"The reason that prompted me to look at the staging of ancient Greek drama in South Africa, was that political theatre was very strong in that country. I researched a period characterized by tremendous social and communal changes and what interested me is how the ancient Greek tragedy, as a text, its body of ideas and its structure, can express a society in the making. At the time when drama was born, Athens was a society under construction, because democracy was just being established and it was evolving. So I studied those parallels. How can the ancient Greek tragedy express a society in the making?
For quite a few years a director’s approach to ancient Greek drama underlined a sense of aesthetic experimentation with the genre, that was indeed remarkable and interesting at times. I think now we can look at the genre and its political aspect and what it can mean to us, how its ideas relate to the notion of collectivity, ie how can the idea of collectivity affect the way a country is governed, or how a decision is being made. In South Africa and in some stagings I saw that the Chorus, for example, expressed this world that was in the making, in a vividly strong manner”.
Aktina then highlights the differences between the often more stylized attempts that Western European theatre has showcased in its effort to stage ancient Greek tragedies, to the intensely physical dialogue between the Chorus and the Protagonists she discovered by studying the performances in South Africa, a country with so many different languages, races, and ways of expression.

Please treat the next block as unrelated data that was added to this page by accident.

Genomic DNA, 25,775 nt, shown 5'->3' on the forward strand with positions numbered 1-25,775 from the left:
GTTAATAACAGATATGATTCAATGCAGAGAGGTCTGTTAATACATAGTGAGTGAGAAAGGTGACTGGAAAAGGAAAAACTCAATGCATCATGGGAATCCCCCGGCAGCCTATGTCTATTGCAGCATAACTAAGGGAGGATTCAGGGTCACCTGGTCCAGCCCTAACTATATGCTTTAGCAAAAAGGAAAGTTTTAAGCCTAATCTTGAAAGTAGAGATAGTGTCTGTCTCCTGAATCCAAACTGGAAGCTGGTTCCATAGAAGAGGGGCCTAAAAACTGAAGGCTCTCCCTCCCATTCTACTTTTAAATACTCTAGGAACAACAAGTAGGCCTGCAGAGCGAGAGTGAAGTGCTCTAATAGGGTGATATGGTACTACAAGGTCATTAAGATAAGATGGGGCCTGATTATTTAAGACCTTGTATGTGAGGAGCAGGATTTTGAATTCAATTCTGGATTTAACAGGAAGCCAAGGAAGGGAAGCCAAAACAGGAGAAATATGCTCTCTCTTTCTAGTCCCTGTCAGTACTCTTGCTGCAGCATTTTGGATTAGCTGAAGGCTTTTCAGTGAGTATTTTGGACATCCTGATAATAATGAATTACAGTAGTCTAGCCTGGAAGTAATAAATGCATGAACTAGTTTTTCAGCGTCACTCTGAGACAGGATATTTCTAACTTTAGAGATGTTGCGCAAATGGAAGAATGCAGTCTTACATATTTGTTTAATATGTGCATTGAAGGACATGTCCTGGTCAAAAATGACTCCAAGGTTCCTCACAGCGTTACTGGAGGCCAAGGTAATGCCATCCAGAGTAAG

When the pushpin of our conversation travels back to the U.S. she talks to me about the circumstances under which a large country like the U.S. may shed its lights of interest on the contemporary culture of a smaller country like Greece. "When there are important changes, some form of crisis".
"Since they’re looking" I say, "let's show them". Aktina agrees with me and points out that right now there is a great opportunity that we can take advantage of, but stresses out the need to maintain some continuity.
It was Freud and Lacan, after all, who agreed that artists always were ahead of other people, in the way they perceived language and human subjectivity, the vital centre of each theatrical action.
And I guess, we shouldn’t dare to forget it.
For more information about Aktina Stathaki and the Between the Seas festival please visit the following websites: